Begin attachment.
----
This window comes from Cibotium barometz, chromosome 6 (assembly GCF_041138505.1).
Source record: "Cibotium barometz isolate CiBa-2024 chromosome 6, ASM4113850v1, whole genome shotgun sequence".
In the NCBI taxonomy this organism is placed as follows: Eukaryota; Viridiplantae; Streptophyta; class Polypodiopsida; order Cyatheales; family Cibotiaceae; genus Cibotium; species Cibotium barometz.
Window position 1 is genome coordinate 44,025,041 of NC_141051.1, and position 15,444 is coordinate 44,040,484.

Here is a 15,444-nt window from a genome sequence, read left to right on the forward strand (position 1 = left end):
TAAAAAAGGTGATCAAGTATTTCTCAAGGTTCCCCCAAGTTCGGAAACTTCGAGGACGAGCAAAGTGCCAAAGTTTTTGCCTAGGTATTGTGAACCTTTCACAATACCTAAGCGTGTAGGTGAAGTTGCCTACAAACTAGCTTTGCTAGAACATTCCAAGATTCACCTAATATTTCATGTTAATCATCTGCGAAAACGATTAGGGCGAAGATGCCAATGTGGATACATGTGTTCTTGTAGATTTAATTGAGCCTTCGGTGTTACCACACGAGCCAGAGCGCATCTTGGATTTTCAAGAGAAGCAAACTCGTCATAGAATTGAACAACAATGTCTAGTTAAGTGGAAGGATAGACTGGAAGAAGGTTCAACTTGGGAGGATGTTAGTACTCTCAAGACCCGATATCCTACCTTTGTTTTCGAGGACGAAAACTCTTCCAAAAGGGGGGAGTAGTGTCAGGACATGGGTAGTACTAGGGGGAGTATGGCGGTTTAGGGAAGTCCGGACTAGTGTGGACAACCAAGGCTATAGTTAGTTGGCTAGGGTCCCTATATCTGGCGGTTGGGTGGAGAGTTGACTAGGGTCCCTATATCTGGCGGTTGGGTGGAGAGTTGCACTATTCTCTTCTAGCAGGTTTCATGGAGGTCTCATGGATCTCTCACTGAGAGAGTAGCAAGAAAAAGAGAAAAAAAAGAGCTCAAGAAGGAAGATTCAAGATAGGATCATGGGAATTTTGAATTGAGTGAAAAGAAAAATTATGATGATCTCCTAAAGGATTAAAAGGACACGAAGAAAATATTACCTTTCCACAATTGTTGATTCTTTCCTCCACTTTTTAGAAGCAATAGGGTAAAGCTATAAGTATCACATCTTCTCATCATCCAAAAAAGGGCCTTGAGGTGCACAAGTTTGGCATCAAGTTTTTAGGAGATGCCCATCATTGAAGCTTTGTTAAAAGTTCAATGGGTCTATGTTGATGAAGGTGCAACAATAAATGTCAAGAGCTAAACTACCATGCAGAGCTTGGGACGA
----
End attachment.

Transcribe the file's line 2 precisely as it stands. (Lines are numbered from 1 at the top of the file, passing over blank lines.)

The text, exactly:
Source record: "Cibotium barometz isolate CiBa-2024 chromosome 6, ASM4113850v1, whole genome shotgun sequence".